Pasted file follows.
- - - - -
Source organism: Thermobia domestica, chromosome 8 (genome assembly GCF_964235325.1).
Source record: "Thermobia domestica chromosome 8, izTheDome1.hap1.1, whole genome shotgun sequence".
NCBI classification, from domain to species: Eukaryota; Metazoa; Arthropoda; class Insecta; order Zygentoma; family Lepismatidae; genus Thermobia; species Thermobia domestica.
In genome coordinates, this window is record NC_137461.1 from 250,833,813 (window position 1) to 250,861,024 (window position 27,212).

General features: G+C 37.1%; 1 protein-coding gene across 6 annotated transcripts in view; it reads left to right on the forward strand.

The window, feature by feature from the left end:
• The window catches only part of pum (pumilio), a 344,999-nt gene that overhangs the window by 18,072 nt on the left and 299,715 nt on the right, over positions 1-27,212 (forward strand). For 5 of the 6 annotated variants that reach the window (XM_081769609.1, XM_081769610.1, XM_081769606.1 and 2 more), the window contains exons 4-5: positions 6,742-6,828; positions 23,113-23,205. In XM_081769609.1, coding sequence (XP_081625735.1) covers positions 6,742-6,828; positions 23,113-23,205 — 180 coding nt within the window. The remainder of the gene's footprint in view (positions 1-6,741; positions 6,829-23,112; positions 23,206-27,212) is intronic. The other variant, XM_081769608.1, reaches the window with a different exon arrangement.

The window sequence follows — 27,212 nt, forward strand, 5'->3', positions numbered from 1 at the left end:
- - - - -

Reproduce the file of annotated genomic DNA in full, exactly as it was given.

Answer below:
Source organism: Thermobia domestica, chromosome 8 (genome assembly GCF_964235325.1).
Source record: "Thermobia domestica chromosome 8, izTheDome1.hap1.1, whole genome shotgun sequence".
NCBI classification, from domain to species: Eukaryota; Metazoa; Arthropoda; class Insecta; order Zygentoma; family Lepismatidae; genus Thermobia; species Thermobia domestica.
In genome coordinates, this window is record NC_137461.1 from 250,833,813 (window position 1) to 250,861,024 (window position 27,212).

General features: G+C 37.1%; 1 protein-coding gene across 6 annotated transcripts in view; it reads left to right on the forward strand.

The window, feature by feature from the left end:
• The window catches only part of pum (pumilio), a 344,999-nt gene that overhangs the window by 18,072 nt on the left and 299,715 nt on the right, over positions 1-27,212 (forward strand). For 5 of the 6 annotated variants that reach the window (XM_081769609.1, XM_081769610.1, XM_081769606.1 and 2 more), the window contains exons 4-5: positions 6,742-6,828; positions 23,113-23,205. In XM_081769609.1, coding sequence (XP_081625735.1) covers positions 6,742-6,828; positions 23,113-23,205 — 180 coding nt within the window. The remainder of the gene's footprint in view (positions 1-6,741; positions 6,829-23,112; positions 23,206-27,212) is intronic. The other variant, XM_081769608.1, reaches the window with a different exon arrangement.

The window sequence follows — 27,212 nt, forward strand, 5'->3', positions numbered from 1 at the left end: